Facts: A tenant enters into a lease agreement. The lease agreement contains an attorney fee provision stating the prevailing party in any action arising out of the tenancy granted by the agreement is entitled to attorney fees. The tenant sustains an injury in a common area of the property due to the landlord’s negligent maintenance. The tenant sues and is awarded a money judgment against the landlord to recover losses incurred due to the injury.

Claim: The tenant now seeks to recover the attorney fees they incurred in pursuing their claim to judgment, claiming their injury, and thus their judgment award, were the result of their tenancy in the property and costs of the litigation are governed by the attorney fee provision in the lease agreement.

Counterclaim: The landlord rejects the tenant’s claim for attorney fees, arguing the tenant’s injuries were not a result of the landlord’s breach of the lease agreement contract and thus cannot be governed by its attorney fee provision.

Holding: A California Court of Appeals holds the tenant is entitled to their attorney fees since the tenant’s injury arose out of their tenancy and the wording of the attorney fee provision in the lease agreement referenced that claim without limiting recovery of attorney fees to actions on the lease agreement contract. [Hemphill v. Wright Family, LLC (2015) 234 CA4th 911]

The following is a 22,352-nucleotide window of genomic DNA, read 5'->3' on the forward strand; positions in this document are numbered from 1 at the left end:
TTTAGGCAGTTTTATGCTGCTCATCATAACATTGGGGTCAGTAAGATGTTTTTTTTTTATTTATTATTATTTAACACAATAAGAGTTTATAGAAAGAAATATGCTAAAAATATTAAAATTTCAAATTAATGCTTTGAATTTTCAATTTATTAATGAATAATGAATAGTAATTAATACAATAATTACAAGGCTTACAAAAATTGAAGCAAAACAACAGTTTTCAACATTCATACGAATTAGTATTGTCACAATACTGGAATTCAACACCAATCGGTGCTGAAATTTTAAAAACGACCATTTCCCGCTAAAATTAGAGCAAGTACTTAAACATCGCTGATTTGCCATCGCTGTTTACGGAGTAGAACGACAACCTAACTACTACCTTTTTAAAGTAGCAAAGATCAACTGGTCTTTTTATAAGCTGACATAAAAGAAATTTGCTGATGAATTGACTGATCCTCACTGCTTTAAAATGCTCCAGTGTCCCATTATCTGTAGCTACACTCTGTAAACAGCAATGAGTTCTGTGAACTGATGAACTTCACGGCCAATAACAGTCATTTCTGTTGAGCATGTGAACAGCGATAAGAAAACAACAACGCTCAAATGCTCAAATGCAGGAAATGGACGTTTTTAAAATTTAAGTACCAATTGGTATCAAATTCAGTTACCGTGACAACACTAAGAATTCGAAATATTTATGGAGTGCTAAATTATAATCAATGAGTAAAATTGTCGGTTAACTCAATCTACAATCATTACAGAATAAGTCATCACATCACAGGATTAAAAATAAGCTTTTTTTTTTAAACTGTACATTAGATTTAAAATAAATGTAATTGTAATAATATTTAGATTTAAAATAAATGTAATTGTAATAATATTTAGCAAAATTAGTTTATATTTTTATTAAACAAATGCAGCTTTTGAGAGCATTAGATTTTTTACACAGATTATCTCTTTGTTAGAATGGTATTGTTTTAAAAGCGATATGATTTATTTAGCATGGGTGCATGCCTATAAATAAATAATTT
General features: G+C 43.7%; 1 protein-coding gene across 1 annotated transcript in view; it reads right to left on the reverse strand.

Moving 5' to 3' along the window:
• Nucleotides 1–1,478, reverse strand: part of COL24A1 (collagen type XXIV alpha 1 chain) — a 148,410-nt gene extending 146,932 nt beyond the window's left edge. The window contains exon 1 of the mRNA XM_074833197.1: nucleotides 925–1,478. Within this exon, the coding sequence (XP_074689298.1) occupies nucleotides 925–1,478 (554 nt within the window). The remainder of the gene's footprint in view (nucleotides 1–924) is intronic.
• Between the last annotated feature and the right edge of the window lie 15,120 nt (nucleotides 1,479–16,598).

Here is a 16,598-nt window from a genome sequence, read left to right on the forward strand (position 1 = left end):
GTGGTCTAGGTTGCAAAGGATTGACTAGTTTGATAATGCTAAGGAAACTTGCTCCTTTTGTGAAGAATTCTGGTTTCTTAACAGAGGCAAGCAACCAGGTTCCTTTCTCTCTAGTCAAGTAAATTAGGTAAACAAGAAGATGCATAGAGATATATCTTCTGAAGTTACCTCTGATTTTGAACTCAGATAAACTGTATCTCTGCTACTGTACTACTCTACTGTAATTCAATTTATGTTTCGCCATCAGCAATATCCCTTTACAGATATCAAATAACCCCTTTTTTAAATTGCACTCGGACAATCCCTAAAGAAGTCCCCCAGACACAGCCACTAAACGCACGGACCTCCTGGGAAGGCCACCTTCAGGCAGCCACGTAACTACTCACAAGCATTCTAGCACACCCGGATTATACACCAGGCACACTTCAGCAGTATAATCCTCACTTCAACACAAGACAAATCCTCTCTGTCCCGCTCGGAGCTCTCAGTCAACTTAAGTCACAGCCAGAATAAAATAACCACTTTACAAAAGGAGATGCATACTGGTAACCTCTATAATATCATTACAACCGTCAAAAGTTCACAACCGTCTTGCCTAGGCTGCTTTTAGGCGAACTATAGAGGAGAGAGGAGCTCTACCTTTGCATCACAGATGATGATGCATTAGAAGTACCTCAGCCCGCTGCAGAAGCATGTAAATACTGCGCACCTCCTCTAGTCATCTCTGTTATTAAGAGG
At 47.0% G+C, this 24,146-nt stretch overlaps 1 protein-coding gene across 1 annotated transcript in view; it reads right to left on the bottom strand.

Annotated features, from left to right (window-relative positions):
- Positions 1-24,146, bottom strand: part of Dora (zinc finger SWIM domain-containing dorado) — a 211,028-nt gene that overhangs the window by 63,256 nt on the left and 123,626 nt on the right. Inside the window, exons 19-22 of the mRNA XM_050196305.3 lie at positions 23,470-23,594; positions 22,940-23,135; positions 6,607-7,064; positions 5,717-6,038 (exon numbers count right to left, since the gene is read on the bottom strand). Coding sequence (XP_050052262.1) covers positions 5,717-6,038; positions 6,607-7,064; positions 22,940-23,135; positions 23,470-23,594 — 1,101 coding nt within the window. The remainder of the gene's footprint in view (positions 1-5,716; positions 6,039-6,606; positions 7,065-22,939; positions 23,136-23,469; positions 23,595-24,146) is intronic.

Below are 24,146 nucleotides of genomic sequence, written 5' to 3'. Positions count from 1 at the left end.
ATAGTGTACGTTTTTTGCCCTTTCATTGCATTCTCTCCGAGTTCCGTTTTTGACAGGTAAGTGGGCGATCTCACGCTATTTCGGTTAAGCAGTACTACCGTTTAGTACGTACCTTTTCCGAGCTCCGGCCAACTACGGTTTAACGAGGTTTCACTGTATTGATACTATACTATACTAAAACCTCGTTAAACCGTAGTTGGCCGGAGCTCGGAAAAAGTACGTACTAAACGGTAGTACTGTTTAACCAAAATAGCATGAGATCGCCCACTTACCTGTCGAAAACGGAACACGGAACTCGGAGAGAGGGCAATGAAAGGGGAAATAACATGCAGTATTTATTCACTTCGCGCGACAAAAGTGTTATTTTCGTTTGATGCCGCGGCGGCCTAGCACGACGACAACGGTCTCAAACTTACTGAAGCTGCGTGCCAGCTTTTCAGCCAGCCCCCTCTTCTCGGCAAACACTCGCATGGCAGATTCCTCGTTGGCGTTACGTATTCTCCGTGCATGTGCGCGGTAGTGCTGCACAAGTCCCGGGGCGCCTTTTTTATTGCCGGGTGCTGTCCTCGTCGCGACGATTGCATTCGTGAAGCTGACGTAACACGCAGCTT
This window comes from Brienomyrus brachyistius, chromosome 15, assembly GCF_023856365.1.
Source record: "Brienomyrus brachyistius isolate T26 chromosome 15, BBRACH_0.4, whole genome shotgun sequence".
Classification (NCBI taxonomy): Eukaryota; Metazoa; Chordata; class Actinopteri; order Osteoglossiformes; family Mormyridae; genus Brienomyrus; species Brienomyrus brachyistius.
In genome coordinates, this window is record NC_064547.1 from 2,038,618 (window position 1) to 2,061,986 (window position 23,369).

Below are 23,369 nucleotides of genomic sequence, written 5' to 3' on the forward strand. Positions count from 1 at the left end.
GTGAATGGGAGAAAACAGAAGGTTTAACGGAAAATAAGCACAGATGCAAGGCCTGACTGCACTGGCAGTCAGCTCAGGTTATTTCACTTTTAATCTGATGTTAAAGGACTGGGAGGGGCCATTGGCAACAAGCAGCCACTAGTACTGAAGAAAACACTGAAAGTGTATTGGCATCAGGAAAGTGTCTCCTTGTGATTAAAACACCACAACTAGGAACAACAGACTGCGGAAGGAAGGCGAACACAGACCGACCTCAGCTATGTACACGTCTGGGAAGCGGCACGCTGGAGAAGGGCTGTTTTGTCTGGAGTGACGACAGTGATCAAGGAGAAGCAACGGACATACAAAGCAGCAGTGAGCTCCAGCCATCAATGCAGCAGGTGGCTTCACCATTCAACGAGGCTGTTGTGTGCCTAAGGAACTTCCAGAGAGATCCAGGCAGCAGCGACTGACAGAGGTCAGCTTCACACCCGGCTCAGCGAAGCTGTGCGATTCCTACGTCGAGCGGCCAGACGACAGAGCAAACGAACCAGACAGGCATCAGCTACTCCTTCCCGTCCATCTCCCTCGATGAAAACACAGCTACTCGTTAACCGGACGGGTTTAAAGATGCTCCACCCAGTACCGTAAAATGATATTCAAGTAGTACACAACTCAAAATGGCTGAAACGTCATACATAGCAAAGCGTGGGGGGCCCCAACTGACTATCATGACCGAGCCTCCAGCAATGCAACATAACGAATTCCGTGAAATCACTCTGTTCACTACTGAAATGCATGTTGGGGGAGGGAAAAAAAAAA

The inherent risk and blanket application of attorney fees provisions

The lease agreement entered into between the landlord and the tenant in the above Hemphill v. Wright Family case contained a broadly worded, dragnet-type attorney fee provision. The provision, in part, states:

“[in]any action aris[ing] out of the Homeowner’s tenancy, this Agreement, or the provisions of the Mobilehome Residency Law, the prevailing party or parties shall be entitled to recover reasonable expenses, including without limitation attorney fees and costs.”

Editor’s note — In Hemphill, the tenant owned a mobilehome and leased ground space on which to park and occupy it.

The Hemphill action was a tort claim — not a contract claim — against the landlord to recover losses incurred due to injuries the tenant sustained in the common area of the park maintained by the landlord. The tenant’s injury did not occur due to the landlord’s breach of the lease agreement provision.